Published on July 21, 2023.
And what a history it is.
Genus Saccharum Officinarun, or sugar cane, was first cultivated in New Guinea, and first fermented in India as early as 350BC for medicinal purposes. Moving into 1400s, explorers had started to discover new world trade routes and discovering remote islands with the perfect climate for growing sugar cane, a highly valued product on the trade route. It required a lot of water and manpower to grow this giant grass and islands were perfect for an unlimited supply of water. However, for manpower, European colonists paid African slavers to provide the slaves to work on producing the spirit. Due to the level of sugar in this new spirit, it fared well along the trade routes and had a higher ABV than other beverages on the market.
In the early 1600s, the island of Barbados was discovered which would soon lead to the popularity of rum all over the world. The island’s climate was perfect, so explorer Richard Ligon brought his expertise with all the necessary tools from Brazil as well as purchasing slaves to create a rum empire. In less than 10 years, the sugar barons of Barbados became some of the richest men in the world. There are indications that the spirit was referred to as Rumbullion or Rumbustion, referring to the upheaval and violent commotions the spirit would cause. Eventually, this was shortened to rum.
Rum quickly became the drink of choice to many colonised countries due to the strength, but also because it was very cheap, much cheaper than brandy which was the other popular imported spirit of the time. New England was a colonised area of USA that struggled to grow anything because of the bad climate; therefore, when Barbados started to export rum, it allowed them to rely less on European imports. Soon enough those clever New Englanders got the idea to import molasses, a by-product of the sugar making process, from the islands instead of rum and start distilling themselves in the late 1600s, with towns like Salem, Newport, Boston and Medford becoming rum distillation epicentres with over 100 distilleries by the mid-1700s. With the momentum of production, it solidified a slave-dependent economic system as rum accounted for 80% of New England’s exports. This was all until England tried to impose an import tax on molasses from French colonised islands which led to the Sugar Act in 1764, where tax was levied on molasses, contributing to the political protest in 1773. The Boston Tea Party was started by American colonists who were angry at Britain for imposing ‘taxation without representation’.
In 1781, Britain surrenders as USA tries to stabilise their economy. There is an influx of immigrants from Scotland and Ireland with experience in grain distillation, a great ingredient that can be easily grown in middle-America. Rum was cast aside for the more popular grain-based spirits such as whiskey. Although tainted by an awful part of our global history, this revolution-spurring spirit is back to have a second chance in the modern day. However, it is important to value the history that shaped it.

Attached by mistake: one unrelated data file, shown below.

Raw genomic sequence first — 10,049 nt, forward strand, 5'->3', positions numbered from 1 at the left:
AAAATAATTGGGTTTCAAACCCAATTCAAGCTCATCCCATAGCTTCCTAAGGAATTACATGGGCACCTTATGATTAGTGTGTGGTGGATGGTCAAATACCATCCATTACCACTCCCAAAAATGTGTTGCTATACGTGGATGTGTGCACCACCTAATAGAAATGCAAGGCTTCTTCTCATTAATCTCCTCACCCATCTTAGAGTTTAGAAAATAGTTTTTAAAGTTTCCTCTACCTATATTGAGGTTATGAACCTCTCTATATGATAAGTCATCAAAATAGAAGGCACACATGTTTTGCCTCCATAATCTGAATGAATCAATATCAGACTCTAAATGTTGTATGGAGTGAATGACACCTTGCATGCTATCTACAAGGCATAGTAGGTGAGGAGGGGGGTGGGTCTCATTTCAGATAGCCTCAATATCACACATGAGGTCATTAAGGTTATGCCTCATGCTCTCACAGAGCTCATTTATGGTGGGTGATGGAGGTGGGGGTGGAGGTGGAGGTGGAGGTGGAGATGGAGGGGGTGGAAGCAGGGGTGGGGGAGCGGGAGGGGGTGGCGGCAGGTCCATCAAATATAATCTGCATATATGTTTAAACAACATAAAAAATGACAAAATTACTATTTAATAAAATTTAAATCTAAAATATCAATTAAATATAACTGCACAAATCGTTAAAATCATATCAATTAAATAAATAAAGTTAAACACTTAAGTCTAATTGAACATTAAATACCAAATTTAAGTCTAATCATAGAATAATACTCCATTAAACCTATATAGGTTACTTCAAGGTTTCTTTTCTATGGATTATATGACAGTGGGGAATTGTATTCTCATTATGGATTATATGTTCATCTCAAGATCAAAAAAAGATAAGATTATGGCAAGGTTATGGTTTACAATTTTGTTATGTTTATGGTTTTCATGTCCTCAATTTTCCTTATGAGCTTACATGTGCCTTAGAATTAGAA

Sugar cane takes between ten months and two years to reach sufficient maturity to harvest and extract its sugars. There are many different varieties of sugar cane, variety and region affect the profile of the rum produced from it. Most dark rums come from areas such as Jamaica, Haiti, and Martinique and are seen as the purest expression of one of the most widely used sugarcane by products, molasses. They are normally aged longer, in heavily charred oak barrels, giving them much stronger flavours. Gold rum is aged in wooden casks for some period of time, giving the spirit its signature colour and sweeter, richer flavour and often have subtle flavours of vanilla, almond, citrus, caramel or coconut. These hints of flavour develop during the ageing process and the type of barrels used. Spiced rums obtain their flavours through the addition of spices and caramel. Most are darker in colour, and based on the gold variation. The spices most likely found are cinnamon, rosemary, absinthe/aniseed, pepper, cloves, and cardamom. White rums are simply made by a sugar cane that is distilled, watered down and bottled.
Origins of the name ‘mojito’ are unknown; however, same say that it was initially consumed for medicinal purposes, deriving from the African word ‘mojo’ meaning to place a little spell. The mojito is a fantastic classic that can be modified with flavours and different fruit, but learning the classic is the perfect to build on.
- Lightly muddle several mint leaves with 15ml simple syrup in a shaker.
- Add 60ml rum, 45ml lime juice and plenty of ice.
- Shake briefly and strain into a highball glass over fresh ice.
- Top with club soda and garnish with a mint sprig and lime wheel.
This drink can also be built in the glass if you do not have a cocktail shaker. Just give it a stir instead of shaking.
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About the author
Chloe looks after all copywriting and proof-reading for Drink Warehouse UK, working with the Marketing team to deliver educational content to all our customers. She has spent many years in the hospitality sector, moving from behind the bar to now helping venues to stock their own. You can find more from Chloe about beer, cider, spirits, wine, non-alcoholic, soft drinks and RTDs all over our blogs, website, social media and Set The Bar magazine.